We have focused on repurposing buildings that will provide net new teaching space, developing areas that will achieve a clear sense of space, connectivity, and place.
There is also a logistical side to the sequencing of projects. For example, it would be too disruptive to take King’s Quarter and New King’s out of service at the same time. Consequently, work on New King’s would only be able to start on completion of the other projects. Plans for the redevelopment of New King’s will be phased for future campus developments, using alternative funding streams.
Have staff and students been consulted?
We have taken a consultative approach from the outset through the Programme Board set up to oversee the development of the proposals, which comprises representation from Schools, AUSA, Professional Services, and other key users. In addition open sessions were held for staff and students to discuss the plans.
The plans are being taken forward by two Project Management Groups which are leading work to define the detail of the redevelopment, and which will continue to consult with key users.
Throughout the process we will provide regular updates and opportunities to contribute will follow.
What measures will you take to ensure the historic character of the campus is maintained?
The historical features are the elements that we want to protect and showcase through this work whilst providing the most modern teaching and learning facilities possible. The building and façade are listed and any changes would require all regulatory consents to be secured, a process which Historic Environment Scotland would be consulted on.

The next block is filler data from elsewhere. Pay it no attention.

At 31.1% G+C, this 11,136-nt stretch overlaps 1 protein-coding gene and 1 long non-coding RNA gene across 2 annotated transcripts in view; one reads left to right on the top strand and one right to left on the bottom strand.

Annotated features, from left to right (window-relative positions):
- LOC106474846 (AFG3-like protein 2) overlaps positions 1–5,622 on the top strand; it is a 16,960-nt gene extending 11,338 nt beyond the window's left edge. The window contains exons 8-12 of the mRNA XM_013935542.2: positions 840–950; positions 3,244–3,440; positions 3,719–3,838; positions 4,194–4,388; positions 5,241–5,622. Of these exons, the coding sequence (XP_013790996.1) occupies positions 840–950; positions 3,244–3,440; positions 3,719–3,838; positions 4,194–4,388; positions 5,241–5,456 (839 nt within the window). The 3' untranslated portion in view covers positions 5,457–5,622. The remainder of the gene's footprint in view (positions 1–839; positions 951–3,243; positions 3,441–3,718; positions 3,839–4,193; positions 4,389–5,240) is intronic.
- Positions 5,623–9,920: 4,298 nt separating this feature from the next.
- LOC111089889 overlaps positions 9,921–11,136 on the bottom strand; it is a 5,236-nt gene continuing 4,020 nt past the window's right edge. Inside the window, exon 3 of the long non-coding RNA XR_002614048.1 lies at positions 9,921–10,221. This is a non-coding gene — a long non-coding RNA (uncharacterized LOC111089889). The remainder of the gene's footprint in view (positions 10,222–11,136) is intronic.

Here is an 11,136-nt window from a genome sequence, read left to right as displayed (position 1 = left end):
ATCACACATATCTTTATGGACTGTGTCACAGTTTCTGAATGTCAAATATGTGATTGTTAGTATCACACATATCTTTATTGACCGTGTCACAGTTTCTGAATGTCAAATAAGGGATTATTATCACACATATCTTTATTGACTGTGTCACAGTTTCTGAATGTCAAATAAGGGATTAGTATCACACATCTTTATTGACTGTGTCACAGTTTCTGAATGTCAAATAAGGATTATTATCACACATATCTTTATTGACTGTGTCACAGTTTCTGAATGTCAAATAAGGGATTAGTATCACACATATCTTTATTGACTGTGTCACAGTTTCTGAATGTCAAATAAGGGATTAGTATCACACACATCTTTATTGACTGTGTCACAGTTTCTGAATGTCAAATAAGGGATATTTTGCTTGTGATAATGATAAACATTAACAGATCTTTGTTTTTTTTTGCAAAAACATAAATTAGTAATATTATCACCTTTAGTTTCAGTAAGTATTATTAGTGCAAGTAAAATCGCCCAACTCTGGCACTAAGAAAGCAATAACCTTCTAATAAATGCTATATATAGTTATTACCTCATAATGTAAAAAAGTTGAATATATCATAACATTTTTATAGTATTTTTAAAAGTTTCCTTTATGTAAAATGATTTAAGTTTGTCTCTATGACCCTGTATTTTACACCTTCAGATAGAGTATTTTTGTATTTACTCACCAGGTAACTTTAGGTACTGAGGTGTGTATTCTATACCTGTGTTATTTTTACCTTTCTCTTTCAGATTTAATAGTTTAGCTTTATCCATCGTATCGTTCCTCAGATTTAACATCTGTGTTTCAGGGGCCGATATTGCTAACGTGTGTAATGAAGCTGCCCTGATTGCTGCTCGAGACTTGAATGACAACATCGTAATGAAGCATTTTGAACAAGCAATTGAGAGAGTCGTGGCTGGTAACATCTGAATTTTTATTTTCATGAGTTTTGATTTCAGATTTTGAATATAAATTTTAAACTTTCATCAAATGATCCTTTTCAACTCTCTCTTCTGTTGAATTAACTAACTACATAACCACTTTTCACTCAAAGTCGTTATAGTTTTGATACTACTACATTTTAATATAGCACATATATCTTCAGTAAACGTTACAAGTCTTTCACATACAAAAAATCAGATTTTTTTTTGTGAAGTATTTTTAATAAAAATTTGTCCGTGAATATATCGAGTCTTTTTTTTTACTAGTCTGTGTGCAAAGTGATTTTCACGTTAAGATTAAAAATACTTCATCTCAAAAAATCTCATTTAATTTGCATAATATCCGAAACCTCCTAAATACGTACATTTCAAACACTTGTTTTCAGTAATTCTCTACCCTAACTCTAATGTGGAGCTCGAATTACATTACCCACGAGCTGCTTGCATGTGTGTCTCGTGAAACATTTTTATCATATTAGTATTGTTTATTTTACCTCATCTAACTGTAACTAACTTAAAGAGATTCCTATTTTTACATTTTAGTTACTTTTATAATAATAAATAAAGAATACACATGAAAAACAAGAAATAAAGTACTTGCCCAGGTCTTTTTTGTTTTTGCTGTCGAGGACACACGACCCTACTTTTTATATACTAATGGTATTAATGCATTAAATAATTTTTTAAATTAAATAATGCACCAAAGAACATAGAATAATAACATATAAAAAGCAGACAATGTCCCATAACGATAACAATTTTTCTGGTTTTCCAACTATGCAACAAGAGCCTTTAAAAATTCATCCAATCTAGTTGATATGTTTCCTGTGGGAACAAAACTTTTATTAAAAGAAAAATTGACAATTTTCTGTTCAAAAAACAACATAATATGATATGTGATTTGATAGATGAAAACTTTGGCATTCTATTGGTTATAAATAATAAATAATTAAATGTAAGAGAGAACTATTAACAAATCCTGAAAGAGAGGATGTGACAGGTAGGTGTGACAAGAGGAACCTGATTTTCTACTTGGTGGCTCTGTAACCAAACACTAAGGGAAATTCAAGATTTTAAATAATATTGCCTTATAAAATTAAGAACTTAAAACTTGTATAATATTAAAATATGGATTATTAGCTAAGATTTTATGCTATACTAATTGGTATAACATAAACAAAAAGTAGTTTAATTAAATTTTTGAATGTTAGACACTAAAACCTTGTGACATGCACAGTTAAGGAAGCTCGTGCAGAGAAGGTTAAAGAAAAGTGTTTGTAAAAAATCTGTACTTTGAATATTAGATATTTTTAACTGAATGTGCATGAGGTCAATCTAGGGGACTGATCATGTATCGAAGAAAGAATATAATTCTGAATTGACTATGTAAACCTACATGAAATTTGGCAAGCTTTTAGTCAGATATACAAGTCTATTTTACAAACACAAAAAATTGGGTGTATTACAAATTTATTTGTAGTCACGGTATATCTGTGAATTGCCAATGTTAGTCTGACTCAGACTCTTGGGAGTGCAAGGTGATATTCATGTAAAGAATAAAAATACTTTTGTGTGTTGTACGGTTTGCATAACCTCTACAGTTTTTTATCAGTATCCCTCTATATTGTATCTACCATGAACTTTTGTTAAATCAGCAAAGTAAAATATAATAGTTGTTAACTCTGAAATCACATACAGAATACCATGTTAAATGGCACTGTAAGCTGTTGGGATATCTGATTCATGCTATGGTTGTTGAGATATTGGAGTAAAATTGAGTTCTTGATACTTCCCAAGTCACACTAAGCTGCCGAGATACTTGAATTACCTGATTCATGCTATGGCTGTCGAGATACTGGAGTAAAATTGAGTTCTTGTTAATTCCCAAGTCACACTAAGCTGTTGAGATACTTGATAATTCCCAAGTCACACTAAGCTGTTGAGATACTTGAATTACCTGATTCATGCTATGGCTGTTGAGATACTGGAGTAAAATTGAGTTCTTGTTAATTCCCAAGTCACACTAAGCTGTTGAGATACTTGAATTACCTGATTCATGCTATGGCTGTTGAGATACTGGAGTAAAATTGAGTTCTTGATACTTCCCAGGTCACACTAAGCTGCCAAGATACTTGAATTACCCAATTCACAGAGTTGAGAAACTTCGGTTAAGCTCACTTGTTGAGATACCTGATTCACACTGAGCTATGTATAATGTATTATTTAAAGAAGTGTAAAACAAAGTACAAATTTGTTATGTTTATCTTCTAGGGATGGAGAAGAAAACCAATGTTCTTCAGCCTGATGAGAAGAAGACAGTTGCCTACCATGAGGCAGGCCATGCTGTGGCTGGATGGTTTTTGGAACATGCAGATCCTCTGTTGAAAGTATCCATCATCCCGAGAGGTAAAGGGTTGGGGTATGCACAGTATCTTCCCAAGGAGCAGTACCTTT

How is the project being managed and who has oversight?
The proposals were developed by a Programme Board led by Vice Principal Alan Speight with representation from Schools, AUSA, Professional Services and other key users who have been widely consulted.
The plans will be taken forward by two Project Management Groups (PMG) - one for the Johnston Halls redevelopment and the other for King’s Quarter - led by Professor Graeme Nixon and Dr Paula Sweeney respectively.
Each PMG will now lead work to define the detail of the redevelopment, working alongside independent consultants Turner and Townsend to develop the plans in consultation with key users, prior to the preparation of a formal planning application to be submitted to Aberdeen City Council by spring 2020.
What do I do if I want to make any suggestions?
What are the benefits to the wider community?
Options will also be explored as to how the enhancements might bolster external engagement activities, given the University’s place at the heart of the community and its appeal as a destination and venue.
What’s happening to the books in The Stack?
We are exploring different options for off-site storage for decanting the current contents of The Stack and the Old Senate Wing. This will involve a secure off-site premises with accessibility to items provided as normal. Users should see no difference to the service they receive – indeed, the Library’s future ambitions include improvements to physical and digital content provision.
How will you ensure accessibility?
In addition to the new lift service that has been installed as part of King’s South Quad refurbishment the proposals include a circulation core which will comprise both lift and stair access to the adjacent buildings. Evacuation lifts ensuring accessibility has been a key feature of the concept design.